As one in the crowd

In my imagination, I am a girl of 10 years old, playing tag with my older brother. We are running through the stone streets of Jerusalem on a Friday morning. My calloused feet are well-accustomed to the alleyways and paths, to the steps and hills; I know my way around and am familiar to the rhythms inside these city walls. I know all the best hiding spots and my body is small; I have an advantage over my older brother and can easily jump out to tag him when he runs by.

Photo by Dan Gold, Unsplash

The crowds swarm through the streets, many people still lingering after yesterday’s Passover feast. They have sacrificed much to come pray near the wonder of the temple, I know, but its might and grandeur is ordinary for me. I see it every day. The pilgrims are in my way, they’re making it tough to watch for my brother. Hiding under a cart, I think a bit about this. I see another criminal in chains walk down the street, guided by guards most likely to his trial. Some rabbis walk in front, their faces scowling.

Something is strange about this man. Compared to others, he doesn’t seem to be wicked at all. He isn’t tense or yelling insults at anyone near by. He isn’t cursing the guards. He actually seems to be loving everyone around him, to be at prayer, to be in peace. He seems like he is peace.

I no longer feel interested in tricking my brother, of outsmarting him in our game. I am much more curious about this strange criminal. I decide I am done, and I will meet my brother at home later. I crawl out of my hiding spot and join the crowd, a group of adults who are walking with the strange man, looking gloomy. Some are crying, softly. I can tell from their accents that they are from out of town. Galileans, perhaps?

There is something unusual going on here. I feel drawn into the crowd that I was annoyed with moments ago. I begin to follow along, moving down the road. I tuck my body between the adults, trying to get a look at the man who seems so mysterious, so different. I catch a glimpse of his face and notice how brave he looks.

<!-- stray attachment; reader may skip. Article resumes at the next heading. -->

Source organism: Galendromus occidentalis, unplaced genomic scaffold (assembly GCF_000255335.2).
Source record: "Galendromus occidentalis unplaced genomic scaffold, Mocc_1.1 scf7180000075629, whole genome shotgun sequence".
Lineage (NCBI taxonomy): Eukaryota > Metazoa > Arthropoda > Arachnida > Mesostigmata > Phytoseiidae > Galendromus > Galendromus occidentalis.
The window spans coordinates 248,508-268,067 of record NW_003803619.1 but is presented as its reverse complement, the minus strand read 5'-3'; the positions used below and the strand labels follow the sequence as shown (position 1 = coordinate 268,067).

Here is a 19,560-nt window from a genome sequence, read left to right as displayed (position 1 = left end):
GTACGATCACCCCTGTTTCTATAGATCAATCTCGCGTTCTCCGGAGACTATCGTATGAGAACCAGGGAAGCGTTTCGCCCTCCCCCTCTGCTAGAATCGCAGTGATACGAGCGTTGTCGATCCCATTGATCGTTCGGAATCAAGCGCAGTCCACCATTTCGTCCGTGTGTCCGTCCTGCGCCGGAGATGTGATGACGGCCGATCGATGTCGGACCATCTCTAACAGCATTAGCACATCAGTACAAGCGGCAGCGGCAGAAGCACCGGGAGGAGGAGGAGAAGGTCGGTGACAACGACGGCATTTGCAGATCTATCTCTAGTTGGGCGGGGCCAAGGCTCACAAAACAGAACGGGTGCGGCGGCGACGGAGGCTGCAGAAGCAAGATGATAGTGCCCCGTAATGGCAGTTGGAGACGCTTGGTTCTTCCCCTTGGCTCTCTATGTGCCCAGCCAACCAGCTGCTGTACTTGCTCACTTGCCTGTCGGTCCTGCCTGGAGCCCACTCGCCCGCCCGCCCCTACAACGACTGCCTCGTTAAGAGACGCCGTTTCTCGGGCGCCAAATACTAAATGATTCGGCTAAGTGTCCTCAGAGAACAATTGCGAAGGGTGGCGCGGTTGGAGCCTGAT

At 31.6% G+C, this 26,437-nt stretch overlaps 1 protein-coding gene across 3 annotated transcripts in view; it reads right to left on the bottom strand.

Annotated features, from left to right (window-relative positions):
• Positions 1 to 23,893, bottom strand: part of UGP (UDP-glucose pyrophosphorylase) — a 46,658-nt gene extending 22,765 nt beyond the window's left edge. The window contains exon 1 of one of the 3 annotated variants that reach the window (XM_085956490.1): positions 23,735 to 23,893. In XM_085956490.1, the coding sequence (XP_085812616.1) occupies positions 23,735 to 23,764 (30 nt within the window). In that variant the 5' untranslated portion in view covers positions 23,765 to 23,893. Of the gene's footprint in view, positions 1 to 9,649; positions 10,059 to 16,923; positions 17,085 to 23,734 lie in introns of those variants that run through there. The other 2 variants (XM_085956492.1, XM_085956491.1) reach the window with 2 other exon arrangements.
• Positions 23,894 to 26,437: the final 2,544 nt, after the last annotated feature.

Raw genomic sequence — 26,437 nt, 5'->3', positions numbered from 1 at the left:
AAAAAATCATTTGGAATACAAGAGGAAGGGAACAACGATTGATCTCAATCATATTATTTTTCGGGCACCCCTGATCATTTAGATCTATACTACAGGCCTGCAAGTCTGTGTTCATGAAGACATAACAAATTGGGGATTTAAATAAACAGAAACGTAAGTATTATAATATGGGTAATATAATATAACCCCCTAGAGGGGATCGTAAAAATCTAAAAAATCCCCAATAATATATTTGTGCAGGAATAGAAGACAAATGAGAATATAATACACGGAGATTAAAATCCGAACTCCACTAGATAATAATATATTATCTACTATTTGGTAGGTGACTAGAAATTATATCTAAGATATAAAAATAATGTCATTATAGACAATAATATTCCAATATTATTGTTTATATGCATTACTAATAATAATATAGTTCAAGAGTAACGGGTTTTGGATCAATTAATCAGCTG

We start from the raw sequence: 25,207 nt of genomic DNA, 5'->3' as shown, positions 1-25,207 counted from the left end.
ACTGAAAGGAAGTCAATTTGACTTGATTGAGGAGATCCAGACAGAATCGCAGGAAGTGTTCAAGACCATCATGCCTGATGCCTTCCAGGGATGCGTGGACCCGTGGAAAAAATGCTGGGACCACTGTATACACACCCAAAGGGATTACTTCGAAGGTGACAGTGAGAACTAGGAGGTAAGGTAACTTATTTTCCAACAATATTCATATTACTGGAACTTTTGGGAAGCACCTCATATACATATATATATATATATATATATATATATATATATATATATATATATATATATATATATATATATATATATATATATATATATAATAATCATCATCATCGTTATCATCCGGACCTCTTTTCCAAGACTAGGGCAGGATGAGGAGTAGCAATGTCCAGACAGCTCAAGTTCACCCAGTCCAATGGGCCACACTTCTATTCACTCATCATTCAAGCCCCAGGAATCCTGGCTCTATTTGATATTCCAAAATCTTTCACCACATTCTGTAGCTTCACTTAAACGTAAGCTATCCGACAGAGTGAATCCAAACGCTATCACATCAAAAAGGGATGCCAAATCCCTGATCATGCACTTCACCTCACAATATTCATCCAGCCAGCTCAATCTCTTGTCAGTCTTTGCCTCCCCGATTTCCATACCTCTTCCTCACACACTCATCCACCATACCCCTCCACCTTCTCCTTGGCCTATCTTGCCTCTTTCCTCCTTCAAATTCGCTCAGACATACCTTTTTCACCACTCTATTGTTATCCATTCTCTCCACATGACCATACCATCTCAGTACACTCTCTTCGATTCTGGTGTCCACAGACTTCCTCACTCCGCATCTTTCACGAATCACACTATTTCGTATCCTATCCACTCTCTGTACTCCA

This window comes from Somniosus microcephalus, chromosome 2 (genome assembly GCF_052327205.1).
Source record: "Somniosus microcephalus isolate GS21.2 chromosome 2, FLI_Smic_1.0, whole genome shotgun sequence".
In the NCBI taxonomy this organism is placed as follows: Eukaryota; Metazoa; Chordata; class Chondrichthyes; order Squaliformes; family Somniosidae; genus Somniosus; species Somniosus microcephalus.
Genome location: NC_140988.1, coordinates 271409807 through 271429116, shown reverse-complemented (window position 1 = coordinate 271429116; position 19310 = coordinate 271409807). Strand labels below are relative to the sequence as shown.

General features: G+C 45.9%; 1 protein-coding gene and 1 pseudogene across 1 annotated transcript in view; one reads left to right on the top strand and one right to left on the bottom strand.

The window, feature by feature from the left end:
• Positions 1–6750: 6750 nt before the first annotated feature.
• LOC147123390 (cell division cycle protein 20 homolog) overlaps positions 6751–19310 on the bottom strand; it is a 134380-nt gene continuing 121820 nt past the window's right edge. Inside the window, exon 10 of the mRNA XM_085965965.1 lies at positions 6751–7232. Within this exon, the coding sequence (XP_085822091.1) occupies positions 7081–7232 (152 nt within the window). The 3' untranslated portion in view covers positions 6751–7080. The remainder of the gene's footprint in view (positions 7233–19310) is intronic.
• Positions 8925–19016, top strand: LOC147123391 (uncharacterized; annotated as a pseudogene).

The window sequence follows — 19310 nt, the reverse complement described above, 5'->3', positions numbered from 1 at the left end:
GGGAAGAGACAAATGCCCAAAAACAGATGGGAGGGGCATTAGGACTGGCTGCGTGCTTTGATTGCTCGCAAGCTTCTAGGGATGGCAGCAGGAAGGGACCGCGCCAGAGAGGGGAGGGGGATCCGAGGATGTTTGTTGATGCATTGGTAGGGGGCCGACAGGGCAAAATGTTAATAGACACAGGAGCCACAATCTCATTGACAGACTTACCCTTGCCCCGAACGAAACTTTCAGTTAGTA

I wonder if this is the man I heard my mom and grandma murmuring about, Jesus the Galilean, who came to town the other day. People gathered in the street yelled out “Hosanna!” They cheered and waved palm branches. It was a bit of a counterprotest to Pilate who came into town from the other direction, on a big horse, horns announcing his arrival. At least I heard mom say something like that — she was so excited when she talked about it. My grandma laughed in my mom’s face. “Just another one thought to be the Messiah! Ha!”

The chains around his arms and ankles don’t seem to bothering this man now. “Who is he?” I ask a lady wearing blue, her face twisted with concern. She doesn’t really look at me, her gaze is fixed on him. “Jesus, from Nazareth,” she whispers. So it is the Galilean! Why is he in so much trouble now?

I’ve never attended a trial before. I don’t know if I’ll be allowed to enter along with the rest of the crowd. I think about this as I follow the people to the place where Pontius Pilate stays when he’s around. “He has to maintain the illusion of control …” I think how my dad mutters this every time Pilate comes into the city to meet with the rabbis and the troops. I don’t really know what Dad means. I do know, though, that I doubt they care about me or my family at all.

The man, Jesus, stands still. He isn’t grinning but he continues to seem content, as if he is fine with what’s going on. Pilate comes outside to the courtyard where we all are gathered. He looks bothered, like he’d rather be doing something else. He speaks with some of the rabbis — are they the chief priests from the temple? — who I can see now are angrily directing the guards.

“We found this man misleading our people; he opposes the payment of taxes to Caesar and maintains that he is the Christ, a king!” one of the rabbis says this loudly to Pilate, more like an announcement than a complaint.

Pilate turns to Jesus who still stands quietly, wearing his chains. “Are you the king of the Jews?” he asks him.

“You say so.” Jesus almost seems unworried as he says this, so calmly.

Pilate then speaks loudly to all of us. “I find this man not guilty,” he says.

One of the priests seems really upset. “He is inciting the people with his teaching throughout all Judea, from Galilee where he began, even to here!!”

“He’s a Galilean?” Pilate asks. I see that the people are nodding, muttering “yes.” I feel myself nodding too, for I knew the answer as well.

“Well then, take him to Herod! I heard he’s in town now too!” Pilate says.

The chief priests seem frustrated, but they apparently agree that this case falls under Herod’s judgement. They tell the guards to go bring Jesus to Herod, and all of us in the crowd follow along through the streets, past the market. We can’t go inside and see Herod along with Jesus, but I want to know what’s going to happen so I stay close; I wander through a nearby street.